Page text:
I don’t know if my recollections about the recording of the LP, The Goodbye Blues, some 45 years ago are accurate. I don’t really care. I would prefer to keep some of my memories of knowing and playing music with Joe McDonald whether they’re true or not.
Joe and I met through the LA State and Pasadena City College folk music clubs. We played for civil rights groups like the Student Nonviolent Coordinating Committee, and jammed for hours at folk music hootenannies.
Joe and I wanted to feel what it was like to have the blues, to be poor and on the streets like our heroes Woody Guthrie and Cisco Houston. So one day we dressed like bums, dirtied our faces, and went to Pershing Square, a seedy downtown Los Angeles park, where Woody and Cisco had landed years earlier. We sat on a curb and played our guitars, probably standing out like the kids from the suburbs that we were. (One man on the street admired my guitar and invited me to his apartment to show me his.) For the full down and out, experience we went to a gospel mission for a lunch of beans and white bread, but first had to join in on some rousing hymns. Reminded of a college football song Joe stood up to cheer, “Fight, fight, fight for Jesus.”
Then one day Joe said he was moving to Berkeley to check out the 60s musical and political revolution. He had written “The Goodbye Blues” and suggested that, (since cassette players hadn’t been invented yet), we go into a studio and record the songs we had been doing.
I remember standing around a couple of classic old mics in a one room studio, with an engineer in the next room running the reel to reel recorder. They made us a few vinyl copies, but luckily Joe had 200 more copies pressed a few years later.
Not long ago I got a copy of The Standard Catalogue of American Records, 1950-1975 to answer trivia questions in my recording studio. One day I looked up Country Joe and found to my amazement that our LP was listed and valued in mint condition at $1000 a copy. Joe had given me 12 copies, most of which I had given away, and like in the legendary story The 12 Chairs (one of which contained a treasure) I began to hunt them down. I had a wide range of responses from friends, including “$1000, how can I sell it” to “sure I have one, would you like it?” (I did put one on Ebay and it shot up to a final bid of $11.00.)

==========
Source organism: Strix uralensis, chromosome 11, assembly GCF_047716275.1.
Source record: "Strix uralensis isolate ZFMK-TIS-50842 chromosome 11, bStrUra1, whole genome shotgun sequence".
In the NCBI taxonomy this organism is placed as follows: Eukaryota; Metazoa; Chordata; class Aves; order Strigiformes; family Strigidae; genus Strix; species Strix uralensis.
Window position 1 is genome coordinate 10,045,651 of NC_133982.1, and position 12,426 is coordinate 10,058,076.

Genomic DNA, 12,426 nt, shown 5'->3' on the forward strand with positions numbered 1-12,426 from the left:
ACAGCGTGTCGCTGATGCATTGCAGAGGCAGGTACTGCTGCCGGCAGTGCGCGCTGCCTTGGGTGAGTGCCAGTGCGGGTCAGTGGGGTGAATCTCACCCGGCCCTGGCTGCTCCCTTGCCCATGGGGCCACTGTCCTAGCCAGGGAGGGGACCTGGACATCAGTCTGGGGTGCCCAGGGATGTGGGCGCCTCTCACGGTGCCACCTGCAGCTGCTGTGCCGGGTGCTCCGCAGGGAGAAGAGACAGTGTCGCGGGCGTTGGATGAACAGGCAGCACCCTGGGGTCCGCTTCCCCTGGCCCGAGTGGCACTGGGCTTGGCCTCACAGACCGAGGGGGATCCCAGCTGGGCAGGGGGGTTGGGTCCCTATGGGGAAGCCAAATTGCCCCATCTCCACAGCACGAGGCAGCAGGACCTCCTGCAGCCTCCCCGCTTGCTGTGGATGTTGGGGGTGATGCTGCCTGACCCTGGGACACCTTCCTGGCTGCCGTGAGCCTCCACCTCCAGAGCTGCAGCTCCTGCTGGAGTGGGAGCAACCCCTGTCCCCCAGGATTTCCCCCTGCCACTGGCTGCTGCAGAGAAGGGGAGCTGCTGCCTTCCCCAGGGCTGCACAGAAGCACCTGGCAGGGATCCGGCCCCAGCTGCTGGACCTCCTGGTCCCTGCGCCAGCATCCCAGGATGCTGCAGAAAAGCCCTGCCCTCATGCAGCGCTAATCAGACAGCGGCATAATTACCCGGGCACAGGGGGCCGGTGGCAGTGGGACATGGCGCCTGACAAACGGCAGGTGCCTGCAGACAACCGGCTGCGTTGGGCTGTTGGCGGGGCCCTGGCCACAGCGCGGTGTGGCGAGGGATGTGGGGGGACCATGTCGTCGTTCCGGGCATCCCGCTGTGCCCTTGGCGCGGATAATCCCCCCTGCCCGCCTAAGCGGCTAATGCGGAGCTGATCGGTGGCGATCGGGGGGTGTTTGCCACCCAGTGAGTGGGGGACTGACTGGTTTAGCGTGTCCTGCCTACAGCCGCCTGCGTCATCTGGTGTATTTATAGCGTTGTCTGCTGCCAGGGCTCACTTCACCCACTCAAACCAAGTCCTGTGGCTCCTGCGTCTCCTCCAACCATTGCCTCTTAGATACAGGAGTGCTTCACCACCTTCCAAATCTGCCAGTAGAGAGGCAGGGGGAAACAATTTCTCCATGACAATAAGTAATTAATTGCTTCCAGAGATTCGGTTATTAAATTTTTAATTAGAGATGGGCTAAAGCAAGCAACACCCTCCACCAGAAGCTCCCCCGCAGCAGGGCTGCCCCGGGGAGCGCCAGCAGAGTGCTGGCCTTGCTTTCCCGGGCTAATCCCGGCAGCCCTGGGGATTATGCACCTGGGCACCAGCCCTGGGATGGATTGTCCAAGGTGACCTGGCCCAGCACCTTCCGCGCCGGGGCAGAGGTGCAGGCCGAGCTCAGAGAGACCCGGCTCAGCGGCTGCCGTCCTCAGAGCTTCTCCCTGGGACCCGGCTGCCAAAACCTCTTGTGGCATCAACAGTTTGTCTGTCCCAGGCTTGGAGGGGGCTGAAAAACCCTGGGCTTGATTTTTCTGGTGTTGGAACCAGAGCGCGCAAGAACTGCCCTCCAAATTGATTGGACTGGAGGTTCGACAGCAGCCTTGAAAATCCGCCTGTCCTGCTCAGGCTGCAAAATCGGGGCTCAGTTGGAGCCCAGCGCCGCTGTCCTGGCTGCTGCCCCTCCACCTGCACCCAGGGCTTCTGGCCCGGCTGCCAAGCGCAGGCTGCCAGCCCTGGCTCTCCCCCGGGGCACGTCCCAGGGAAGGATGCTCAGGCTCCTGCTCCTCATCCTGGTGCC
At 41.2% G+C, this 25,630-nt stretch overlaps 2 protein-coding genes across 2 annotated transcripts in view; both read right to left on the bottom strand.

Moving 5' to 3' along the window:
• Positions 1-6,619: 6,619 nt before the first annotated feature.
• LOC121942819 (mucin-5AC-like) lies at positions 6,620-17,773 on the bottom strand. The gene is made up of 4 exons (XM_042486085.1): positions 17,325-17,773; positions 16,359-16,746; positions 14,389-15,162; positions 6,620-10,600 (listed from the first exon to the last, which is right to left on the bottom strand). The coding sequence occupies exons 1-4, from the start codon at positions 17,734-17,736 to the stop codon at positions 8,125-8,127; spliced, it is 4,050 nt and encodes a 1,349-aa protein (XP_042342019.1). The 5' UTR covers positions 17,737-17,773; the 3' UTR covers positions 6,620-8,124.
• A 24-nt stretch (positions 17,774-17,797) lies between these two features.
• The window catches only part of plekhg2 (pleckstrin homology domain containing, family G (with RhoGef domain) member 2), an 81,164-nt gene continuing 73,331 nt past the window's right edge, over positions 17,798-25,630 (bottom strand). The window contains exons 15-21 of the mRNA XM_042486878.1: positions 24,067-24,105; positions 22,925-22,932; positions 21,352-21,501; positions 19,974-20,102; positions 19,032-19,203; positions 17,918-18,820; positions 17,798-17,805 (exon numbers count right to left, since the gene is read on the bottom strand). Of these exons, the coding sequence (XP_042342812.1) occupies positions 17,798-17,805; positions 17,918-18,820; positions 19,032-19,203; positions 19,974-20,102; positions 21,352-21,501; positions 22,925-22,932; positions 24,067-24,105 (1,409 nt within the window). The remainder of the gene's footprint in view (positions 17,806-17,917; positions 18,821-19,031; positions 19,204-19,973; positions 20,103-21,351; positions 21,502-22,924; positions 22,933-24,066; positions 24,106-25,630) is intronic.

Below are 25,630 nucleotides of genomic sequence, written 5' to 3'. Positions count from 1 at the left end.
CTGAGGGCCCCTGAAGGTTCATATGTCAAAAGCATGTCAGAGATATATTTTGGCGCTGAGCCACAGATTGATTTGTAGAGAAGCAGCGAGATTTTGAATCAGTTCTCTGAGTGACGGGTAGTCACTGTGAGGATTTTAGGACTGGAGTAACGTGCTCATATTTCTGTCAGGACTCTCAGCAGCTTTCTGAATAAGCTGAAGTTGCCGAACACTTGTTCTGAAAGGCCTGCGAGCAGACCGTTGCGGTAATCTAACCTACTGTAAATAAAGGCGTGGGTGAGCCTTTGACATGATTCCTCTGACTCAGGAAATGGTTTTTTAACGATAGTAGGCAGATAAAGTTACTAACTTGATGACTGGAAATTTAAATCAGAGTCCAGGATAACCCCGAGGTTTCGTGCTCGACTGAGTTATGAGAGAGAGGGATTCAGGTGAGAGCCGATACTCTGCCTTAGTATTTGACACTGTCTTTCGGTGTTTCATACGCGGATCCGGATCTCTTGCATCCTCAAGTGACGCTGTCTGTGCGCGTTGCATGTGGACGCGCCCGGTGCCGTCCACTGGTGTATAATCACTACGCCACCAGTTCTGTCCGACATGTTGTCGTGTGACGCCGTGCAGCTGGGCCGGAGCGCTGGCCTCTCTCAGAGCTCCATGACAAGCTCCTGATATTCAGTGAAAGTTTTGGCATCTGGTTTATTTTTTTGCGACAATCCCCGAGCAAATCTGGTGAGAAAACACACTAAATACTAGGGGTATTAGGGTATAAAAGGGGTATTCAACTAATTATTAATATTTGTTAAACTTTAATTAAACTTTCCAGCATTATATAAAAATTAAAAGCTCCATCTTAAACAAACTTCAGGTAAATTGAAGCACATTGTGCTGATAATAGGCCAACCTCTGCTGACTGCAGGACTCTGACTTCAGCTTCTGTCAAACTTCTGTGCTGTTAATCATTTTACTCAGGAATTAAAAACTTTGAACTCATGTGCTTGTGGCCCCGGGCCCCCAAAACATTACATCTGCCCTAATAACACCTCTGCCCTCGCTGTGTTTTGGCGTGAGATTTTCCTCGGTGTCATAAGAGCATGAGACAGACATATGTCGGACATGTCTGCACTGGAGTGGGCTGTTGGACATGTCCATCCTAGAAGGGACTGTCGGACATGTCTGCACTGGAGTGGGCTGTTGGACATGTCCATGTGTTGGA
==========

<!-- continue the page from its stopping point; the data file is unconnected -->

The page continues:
The album represents a treasured memory of a golden time for me. It is an honor to have played with Joe and to have experienced his social commitment, artistic honesty and great sense of humor first hand. It’s all there on the album and it still comes through after all these years.
Country Joe McDonald:
After getting out of the U. S. Navy in 1962 I moved back to Southern California and stayed with my parents and my brother Billy and sister Nancy in their home in El Monte in the San Garbriel Valley. I went to a semester of college at Mt. San Antonio Junior College in Pomona. I then attended two semesters at Los Angeles State College. During the LA State College time I lived part time with my sister and her husband Charles Montgomery. Then I married Kathe Werum and we lived with my parents near LA State.
At LA State I joined the Folk Music Club and met Blair Hardman. Blair played guitar and banjo. We started playing music together. I started a magazine which was named Et Tu. Charles Montgomery was an artist and contributed some drawings to the magazine. That magazine turned into Rag Baby Magazine after I moved to Berkeley in 1965.
Blair and I once went to Pershing Square in Los Angeles and played music for the folks hanging out there and went to eat at the Salvation Army. I remember it being a fine meal.
I attended one semester and then worked in the cafeteria during the summer and helped in civil rights demonstrations that were taking part at that time on campus and around Los Angeles County. After the summer break I signed up for one more semester. I married Kathe Werum. She designed covers for Et Tu magazine. I decided to drop out of school and move to San Francisco.
I got the idea to record an album with Blair Hardman because I was leaving my friends in LA. We went to Custom Fidelity Records at 116 So. Euclid Ave., in Pasadena, California and recorded ten songs to be pressed into an LP. Ten LP’s were pressed and Blair got five and I got five. My brother in law Charles Montgomery drew cover art for two of the albums and that is shown here.
A few years later I pressed up 200 of the LPs and gave them away as Christmas presents. A few years later a company in the Northwest contracted to release the album under the title The Early Years. This company was litigated because of releasing the album in Europe without permission and the albums were supposed to be destroyed. They show up sometimes.
Blair and I are putting up this album in its entire original form for your enjoyment for the first time since 1965 -- along with our separate memories of how it came to be.